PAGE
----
ISLAMABAD (Staff Report) – Ambassador of France to Pakistan Mrs Martine Dorance yesterday hosted an event, to mark International Women’s Day, after weeklong celebrations.
The debate, which focused on “Women and Climate Change”, gathered almost a hundred representatives from the political world, parliamentarians, government officials, prominent activists and members of the civil society, journalists, diplomats and UN representatives, as well as women representing the voices of the mountain communities.
More than 100 days after the historical achievement of a universal agreement on climate change in Paris, the French ambassador made a call to sustain the momentum terming 2016 as the “year of action and implementation”.
Emphasising the fact that women were “primary victims of climate change, but also often the main source of solutions”, Mrs Dorance underlined the need to “place women at the core of national and local climate strategies and at the heart of international climate negotiations”.
Apart from raising awareness on this subject, the event, she said, was aiming at presenting an often forgotten face of the Women of Pakistan, women who fought for their ideas, women who were carpenters, women who climbed the Everest at the age of 21, referring to the special participants in the audience.
Among many outstanding Pakistani voices, like Dr Shoaib Sultan Khan and Malik Amin Aslam, the keynote speakers shared their comments on different issues faced by women.
Senator Sherry Rehman appreciated the “call for action” initiated by the Embassy of France on this fundamental topic which was not a “niche subject” but would impact the lives of all Pakistanis. She underlined the enormous risks climate change was posing in terms of daily security and resilience in Pakistan, “incubating exclusion, sharpening gender inequalities and reducing access to education as well as affecting production”, when the “producers of the country were primarily for women”.
She emphasised the need for a “national conversation” at the political and parliamentarian level on climate change, which would need to include women.
Major General Asghar Nawaz, Chairman of the National Disaster Management Authority (NDMA), underlined the sheerness of the impacts climate change was having in Pakistan and its high vulnerability, as “75% of disasters were linked to meteorological causes” throughout the country (floods, droughts, heat waves, glacier melting, avalanches and landslides, new tropical cyclonic activities in the Arabian Sea).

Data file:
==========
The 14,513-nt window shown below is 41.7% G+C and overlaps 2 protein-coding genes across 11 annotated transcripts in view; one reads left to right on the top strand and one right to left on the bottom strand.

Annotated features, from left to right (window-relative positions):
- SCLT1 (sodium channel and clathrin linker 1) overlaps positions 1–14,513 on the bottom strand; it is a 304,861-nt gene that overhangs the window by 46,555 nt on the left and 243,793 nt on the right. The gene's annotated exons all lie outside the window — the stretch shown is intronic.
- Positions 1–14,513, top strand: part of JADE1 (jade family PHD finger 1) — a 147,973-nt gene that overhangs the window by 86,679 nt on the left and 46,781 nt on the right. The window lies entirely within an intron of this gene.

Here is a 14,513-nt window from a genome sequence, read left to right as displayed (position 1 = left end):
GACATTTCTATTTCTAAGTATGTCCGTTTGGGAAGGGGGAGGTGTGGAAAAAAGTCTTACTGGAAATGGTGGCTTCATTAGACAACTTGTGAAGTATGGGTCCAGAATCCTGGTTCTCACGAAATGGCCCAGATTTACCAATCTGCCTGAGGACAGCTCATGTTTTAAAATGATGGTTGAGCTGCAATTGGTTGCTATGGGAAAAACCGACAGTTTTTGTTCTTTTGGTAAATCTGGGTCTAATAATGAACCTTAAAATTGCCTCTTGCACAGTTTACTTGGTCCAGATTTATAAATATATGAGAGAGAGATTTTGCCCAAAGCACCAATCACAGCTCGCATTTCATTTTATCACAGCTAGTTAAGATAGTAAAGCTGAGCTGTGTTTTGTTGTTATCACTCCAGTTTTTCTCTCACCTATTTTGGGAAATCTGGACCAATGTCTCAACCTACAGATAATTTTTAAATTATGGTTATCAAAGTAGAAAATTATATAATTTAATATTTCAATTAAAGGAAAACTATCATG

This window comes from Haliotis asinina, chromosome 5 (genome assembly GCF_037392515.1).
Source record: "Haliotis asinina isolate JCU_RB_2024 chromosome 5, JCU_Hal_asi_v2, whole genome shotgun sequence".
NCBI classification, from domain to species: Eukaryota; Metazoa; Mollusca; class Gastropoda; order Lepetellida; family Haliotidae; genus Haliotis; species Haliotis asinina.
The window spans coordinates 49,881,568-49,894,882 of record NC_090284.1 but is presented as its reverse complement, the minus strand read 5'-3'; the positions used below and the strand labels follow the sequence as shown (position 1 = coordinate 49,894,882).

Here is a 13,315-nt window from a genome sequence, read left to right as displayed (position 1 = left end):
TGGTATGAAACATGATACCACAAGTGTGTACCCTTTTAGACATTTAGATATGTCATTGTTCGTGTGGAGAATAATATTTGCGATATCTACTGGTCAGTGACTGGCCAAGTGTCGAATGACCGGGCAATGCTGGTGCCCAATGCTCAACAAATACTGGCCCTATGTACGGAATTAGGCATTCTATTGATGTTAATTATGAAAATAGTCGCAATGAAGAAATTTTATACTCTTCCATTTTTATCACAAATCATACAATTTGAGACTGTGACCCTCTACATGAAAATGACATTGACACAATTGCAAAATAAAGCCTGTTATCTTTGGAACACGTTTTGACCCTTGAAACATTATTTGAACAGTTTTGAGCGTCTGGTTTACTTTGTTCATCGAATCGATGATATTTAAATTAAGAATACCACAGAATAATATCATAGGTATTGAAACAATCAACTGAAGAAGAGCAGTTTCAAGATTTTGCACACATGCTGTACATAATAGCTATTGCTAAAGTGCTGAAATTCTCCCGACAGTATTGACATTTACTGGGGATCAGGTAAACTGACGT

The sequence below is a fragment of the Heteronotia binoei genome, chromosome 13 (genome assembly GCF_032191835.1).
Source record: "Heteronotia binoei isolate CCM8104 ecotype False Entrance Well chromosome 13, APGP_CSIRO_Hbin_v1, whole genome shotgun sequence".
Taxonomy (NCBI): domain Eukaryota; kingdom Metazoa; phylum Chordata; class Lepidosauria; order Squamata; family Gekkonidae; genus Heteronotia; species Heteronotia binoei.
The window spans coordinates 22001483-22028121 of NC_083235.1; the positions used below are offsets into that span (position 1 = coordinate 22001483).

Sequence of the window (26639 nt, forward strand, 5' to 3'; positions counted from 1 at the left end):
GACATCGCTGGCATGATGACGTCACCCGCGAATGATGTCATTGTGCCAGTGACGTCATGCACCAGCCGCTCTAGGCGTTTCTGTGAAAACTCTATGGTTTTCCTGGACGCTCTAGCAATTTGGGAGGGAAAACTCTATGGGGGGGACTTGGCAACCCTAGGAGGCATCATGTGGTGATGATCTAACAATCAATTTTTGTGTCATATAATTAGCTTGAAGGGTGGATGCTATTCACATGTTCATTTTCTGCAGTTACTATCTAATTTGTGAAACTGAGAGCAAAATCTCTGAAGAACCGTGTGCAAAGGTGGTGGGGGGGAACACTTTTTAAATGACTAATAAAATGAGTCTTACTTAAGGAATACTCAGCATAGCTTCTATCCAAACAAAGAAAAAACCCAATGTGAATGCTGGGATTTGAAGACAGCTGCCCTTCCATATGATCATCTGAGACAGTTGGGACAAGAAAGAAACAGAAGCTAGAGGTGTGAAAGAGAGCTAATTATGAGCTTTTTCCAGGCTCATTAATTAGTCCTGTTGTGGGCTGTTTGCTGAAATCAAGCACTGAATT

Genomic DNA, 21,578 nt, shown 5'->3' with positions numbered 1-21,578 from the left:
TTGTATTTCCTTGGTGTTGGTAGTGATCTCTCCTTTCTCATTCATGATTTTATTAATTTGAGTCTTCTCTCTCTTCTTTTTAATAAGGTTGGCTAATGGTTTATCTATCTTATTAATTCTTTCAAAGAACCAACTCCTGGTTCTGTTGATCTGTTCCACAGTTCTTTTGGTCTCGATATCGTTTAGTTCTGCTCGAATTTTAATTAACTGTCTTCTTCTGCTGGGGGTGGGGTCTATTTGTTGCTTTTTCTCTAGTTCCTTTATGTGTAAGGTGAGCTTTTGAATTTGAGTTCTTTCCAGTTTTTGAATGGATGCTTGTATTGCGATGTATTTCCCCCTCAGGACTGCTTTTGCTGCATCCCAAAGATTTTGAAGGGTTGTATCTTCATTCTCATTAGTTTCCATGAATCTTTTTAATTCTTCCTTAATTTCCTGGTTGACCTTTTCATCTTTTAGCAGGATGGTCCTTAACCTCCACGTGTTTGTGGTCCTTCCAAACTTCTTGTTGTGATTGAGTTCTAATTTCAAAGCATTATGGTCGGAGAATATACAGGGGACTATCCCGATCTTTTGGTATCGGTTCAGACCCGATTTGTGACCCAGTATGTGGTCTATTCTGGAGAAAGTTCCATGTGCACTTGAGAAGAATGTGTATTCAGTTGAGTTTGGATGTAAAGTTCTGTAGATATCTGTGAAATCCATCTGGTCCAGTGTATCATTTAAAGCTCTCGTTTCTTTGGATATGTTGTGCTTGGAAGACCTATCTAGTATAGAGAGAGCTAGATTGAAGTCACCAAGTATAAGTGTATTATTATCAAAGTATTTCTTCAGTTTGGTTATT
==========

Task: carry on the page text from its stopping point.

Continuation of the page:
He also insisted on the need to focus on the most vulnerable groups, particularly women, and on the importance of awareness and education. “NDMA is strongly committed in that sense, and is now conducting surveys with disaggregated data and had set up a special Gender and Child Cell,” he added.
Mrs Aisha Khan, CEO of the Mountain and Glaciers Protection Organization (MGPO), called for the strengthening of a new “civil society platform” aimed at helping the government to tackle climate change in Pakistan, taking forward a broad-based dynamic started last year. She called to expand the outreach, build alliances, consolidate gains and accelerate the momentum to sensitise all stakeholders about climate change.
Mrs Khan also underlined that climate risk management could never be successful without social equity, equitable distribution of resources and proportionate representation of women in decision making.
Mrs Aqeela Bano and Farman Ali, two young women who have been trained in a skill development project of carpentry, masonry and electrification, developed in Hunza and Chitral by the Aga Khan Cultural Service (AKCS) with the support of the Embassy of France in Pakistan, also talked of their experience during COP21 as they represented Pakistani feminine voices in the Paris Conference.
Ms Aqeela Bano, Surveyor of the project spoke about the challenges and success of young entrepreneurs from her area and how their participation to the COP21 Climate Conference had given them new ideas of wooden house construction. She said “women can achieve anything they want”.
Mrs Samina Baig, famous alpinist, first Pakistani woman to climb all seven summits in the world, climbing the Everest at the age of 21, made a strong and inspiring speech. She termed climate change “a bigger threat than terrorism”. She gave her fist hand testimony of glacier melting all over the world and in the summits of Pakistan, saying she got surprised last year while climbing the K2, seeing that “snow had barely frozen at 6000m”. She called for action in face of this alarming situation.
Mr Ali Tauqeer Sheikh, CEO of LEAD Pakistan, termed the COP21 “another French Revolution” and “regretted this debate was not happening in the national and provincial Parliaments”. He insisted on the importance of tackling climate change, one of the three most important challenges for Pakistan and the world, and underlined the need to include gender approaches to the policies. He called the Parliaments to give budgets to mitigate and adapt to climate change and asked media to engage in raising awareness on the subject.